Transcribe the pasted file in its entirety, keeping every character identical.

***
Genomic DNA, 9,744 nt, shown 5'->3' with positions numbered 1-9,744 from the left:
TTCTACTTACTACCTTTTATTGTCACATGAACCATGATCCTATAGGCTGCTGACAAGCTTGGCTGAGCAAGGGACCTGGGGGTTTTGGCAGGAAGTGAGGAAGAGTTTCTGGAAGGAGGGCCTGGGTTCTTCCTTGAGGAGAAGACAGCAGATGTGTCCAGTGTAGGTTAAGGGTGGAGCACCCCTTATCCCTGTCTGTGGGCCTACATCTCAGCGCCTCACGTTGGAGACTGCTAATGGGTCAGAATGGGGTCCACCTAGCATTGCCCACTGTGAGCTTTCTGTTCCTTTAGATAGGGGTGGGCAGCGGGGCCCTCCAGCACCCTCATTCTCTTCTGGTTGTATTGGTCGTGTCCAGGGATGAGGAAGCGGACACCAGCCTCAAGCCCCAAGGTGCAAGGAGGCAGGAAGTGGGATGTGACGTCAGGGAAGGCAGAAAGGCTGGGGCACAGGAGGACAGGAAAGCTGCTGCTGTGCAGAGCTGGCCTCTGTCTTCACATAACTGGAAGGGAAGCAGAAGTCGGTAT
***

Genomic DNA, 9,744 nt, shown 5'->3' with positions numbered 1-9,744 from the left:
TTCTACTTACTACCTTTTATTGTCACATGAACCATGATCCTATAGGCTGCTGACAAGCTTGGCTGAGCAAGGGACCTGGGGGTTTTGGCAGGAAGTGAGGAAGAGTTTCTGGAAGGAGGGCCTGGGTTCTTCCTTGAGGAGAAGACAGCAGATGTGTCCAGTGTAGGTTAAGGGTGGAGCACCCCTTATCCCTGTCTGTGGGCCTACATCTCAGCGCCTCACGTTGGAGACTGCTAATGGGTCAGAATGGGGTCCACCTAGCATTGCCCACTGTGAGCTTTCTGTTCCTTTAGATAGGGGTGGGCAGCGGGGCCCTCCAGCACCCTCATTCTCTTCTGGTTGTATTGGTCGTGTCCAGGGATGAGGAAGCGGACACCAGCCTCAAGCCCCAAGGTGCAAGGAGGCAGGAAGTGGGATGTGACGTCAGGGAAGGCAGAAAGGCTGGGGCACAGGAGGACAGGAAAGCTGCTGCTGTGCAGAGCTGGCCTCTGTCTTCACATAACTGGAAGGGAAGCAGAAGTCGGTAT